For some time now the IRD has been toiling away to bring our transfer pricing legislation in line with the OECD’s Base Erosion and Profit Shifting (BEPs) actions. While just the mere mention of BEPs can put the staunchest tax accountant into a deep sleep, there are nonetheless a couple of points that we need to sit up and take note of.
The first being that the onus of proof is no longer on Inland Revenue, rather it has been firmly shifted to the taxpayer. In other words, the onus of proof is now on the taxpayer for providing evidence (eg, adequate documentation) that their transfer pricing positions have been determined using arm’s length conditions.
Since 1995 the onus of proof for transfer pricing has rested with the Inland Revenue, which is in contrast to our self-assessment tax system. Practically it does make sense for the taxpayer to bear this burden as it is the taxpayer who holds the support for the specific facts and knowledge needed to undertake the comparisons with similar arm’s length transactions to arrive at a correct price.
What this does mean for a business who transacts with offshore related parties is that it is now more important than ever to have adequate transfer pricing documentation in place to support your cross-border related party transactions (transfer prices). Not having adequate documentation in place which can be provided to Inland Revenue when they ask will make it very difficult to rebut an alternative transfer price proposed by Inland Revenue.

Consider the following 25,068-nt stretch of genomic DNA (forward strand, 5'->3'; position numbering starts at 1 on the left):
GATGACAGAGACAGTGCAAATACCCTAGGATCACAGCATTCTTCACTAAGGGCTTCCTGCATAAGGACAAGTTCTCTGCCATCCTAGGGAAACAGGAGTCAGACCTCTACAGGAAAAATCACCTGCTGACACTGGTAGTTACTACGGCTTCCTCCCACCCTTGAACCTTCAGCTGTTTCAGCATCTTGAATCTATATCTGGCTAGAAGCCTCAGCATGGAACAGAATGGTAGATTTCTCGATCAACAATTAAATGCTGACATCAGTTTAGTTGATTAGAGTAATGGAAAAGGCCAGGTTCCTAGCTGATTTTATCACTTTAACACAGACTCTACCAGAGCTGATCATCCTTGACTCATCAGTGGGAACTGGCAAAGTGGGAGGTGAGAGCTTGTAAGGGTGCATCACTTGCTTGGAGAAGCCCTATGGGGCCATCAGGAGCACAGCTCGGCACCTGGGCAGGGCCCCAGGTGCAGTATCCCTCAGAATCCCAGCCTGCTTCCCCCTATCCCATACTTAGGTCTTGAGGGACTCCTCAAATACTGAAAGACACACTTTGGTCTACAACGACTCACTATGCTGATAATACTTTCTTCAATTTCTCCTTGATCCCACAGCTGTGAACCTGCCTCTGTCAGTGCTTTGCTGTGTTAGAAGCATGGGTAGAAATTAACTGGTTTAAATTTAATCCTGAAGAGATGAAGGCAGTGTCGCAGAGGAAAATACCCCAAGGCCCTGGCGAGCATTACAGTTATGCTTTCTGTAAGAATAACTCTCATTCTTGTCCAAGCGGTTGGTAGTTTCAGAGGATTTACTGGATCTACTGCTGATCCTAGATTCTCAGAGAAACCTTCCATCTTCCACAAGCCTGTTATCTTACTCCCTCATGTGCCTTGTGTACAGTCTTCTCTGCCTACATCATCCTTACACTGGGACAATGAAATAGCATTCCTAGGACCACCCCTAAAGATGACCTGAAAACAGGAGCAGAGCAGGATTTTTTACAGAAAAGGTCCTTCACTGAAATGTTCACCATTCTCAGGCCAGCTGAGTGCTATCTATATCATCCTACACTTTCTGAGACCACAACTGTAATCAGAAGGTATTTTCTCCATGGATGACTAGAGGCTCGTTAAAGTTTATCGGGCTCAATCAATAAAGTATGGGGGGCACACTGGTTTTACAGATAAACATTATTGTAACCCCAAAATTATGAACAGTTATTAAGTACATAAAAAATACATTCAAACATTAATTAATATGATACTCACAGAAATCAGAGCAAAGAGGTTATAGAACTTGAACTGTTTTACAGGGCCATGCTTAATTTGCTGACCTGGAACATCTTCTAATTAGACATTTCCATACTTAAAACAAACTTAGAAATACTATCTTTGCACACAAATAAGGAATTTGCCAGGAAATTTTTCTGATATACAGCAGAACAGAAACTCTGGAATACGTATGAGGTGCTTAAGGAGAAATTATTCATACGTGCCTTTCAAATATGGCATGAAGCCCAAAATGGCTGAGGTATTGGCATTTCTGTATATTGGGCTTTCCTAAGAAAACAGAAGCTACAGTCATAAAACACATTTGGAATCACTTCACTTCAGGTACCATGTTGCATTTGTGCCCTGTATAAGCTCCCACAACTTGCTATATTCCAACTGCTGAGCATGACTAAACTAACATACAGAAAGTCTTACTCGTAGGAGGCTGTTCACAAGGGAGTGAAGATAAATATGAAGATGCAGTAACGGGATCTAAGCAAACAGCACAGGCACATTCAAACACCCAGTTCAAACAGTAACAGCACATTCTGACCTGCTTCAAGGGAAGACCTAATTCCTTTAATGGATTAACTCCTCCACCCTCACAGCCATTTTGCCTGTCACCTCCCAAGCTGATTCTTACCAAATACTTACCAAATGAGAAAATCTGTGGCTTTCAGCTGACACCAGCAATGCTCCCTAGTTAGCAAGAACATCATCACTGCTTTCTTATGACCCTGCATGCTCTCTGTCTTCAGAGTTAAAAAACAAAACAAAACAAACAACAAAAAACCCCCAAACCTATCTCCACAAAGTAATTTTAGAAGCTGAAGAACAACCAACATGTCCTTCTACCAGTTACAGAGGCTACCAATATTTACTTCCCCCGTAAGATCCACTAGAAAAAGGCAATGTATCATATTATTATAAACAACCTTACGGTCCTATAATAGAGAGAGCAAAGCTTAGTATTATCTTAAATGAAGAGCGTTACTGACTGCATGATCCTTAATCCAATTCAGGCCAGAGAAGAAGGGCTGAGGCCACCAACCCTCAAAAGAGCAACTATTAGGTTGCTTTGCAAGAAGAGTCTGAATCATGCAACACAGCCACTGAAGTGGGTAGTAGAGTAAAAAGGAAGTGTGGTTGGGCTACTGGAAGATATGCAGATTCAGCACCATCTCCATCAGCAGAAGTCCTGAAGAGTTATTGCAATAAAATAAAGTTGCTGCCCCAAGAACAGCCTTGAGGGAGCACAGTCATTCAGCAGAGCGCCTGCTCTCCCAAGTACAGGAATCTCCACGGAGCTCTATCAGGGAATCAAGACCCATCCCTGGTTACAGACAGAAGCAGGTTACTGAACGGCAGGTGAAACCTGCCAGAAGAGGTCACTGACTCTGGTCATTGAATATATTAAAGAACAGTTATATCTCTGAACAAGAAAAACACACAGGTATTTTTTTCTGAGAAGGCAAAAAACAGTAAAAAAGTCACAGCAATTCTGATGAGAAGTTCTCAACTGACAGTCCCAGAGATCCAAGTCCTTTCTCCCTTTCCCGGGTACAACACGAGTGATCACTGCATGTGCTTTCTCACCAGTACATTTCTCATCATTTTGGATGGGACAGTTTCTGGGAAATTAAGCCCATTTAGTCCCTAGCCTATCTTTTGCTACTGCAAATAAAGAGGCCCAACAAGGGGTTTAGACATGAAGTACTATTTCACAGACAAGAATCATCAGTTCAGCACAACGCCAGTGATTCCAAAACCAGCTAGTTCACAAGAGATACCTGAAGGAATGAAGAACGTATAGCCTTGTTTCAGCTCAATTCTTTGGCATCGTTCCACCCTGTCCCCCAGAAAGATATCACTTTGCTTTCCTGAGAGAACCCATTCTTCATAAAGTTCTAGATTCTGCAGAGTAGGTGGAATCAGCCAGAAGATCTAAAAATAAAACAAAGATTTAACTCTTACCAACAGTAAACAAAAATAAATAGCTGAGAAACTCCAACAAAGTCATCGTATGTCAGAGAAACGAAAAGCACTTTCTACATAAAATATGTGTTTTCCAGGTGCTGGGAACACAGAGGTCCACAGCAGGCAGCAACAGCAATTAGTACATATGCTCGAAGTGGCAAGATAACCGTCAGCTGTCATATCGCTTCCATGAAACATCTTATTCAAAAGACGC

The other point to be aware of is that the Inland Revenue is able to extend the current four-year time bar to a seven-year time bar for transfer pricing issues. This means, if Inland Revenue notifies you of an audit or investigation within four-years of the tax return being filed, they can now take up to seven years to finalise their transfer pricing adjustment.